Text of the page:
Language is much closer to film than painting is.
Even in a less exaggerated description, any verbal account of a person is bound to find itself employing an assortment of waterfalls, lightning rods, landscapes, birds, etc.
The profession of film director can and should be such a high and precious one; that no man aspiring to it can disregard any knowledge that will make him a better film director or human being.
For example, in painting the form arises from abstract elements of line and color, while in cinema the material concreteness of the image within the frame presents - as an element - the greatest difficulty in manipulation.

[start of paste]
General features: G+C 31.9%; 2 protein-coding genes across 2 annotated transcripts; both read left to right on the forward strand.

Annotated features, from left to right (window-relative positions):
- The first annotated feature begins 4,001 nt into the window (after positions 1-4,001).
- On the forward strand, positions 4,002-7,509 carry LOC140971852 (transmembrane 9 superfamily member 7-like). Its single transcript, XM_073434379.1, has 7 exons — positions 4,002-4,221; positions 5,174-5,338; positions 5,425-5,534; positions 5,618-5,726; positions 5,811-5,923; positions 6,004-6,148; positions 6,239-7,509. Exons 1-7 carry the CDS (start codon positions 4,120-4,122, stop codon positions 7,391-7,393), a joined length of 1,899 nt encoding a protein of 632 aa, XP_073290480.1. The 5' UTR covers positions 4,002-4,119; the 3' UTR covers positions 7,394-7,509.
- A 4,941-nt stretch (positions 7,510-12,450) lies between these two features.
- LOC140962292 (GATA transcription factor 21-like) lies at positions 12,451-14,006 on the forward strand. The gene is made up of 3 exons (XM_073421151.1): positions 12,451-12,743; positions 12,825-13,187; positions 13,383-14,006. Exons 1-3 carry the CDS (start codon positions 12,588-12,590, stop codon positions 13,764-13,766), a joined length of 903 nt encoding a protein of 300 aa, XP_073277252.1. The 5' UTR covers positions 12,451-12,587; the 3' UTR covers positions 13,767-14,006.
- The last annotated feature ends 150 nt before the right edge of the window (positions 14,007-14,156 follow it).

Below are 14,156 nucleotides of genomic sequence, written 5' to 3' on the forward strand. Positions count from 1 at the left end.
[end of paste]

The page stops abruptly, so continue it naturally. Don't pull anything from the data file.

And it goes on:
Now why should the cinema follow the forms of theater and painting rather than the methodology of language, which allows wholly new concepts of ideas to arise from the combination of two concrete denotations of two concrete objects?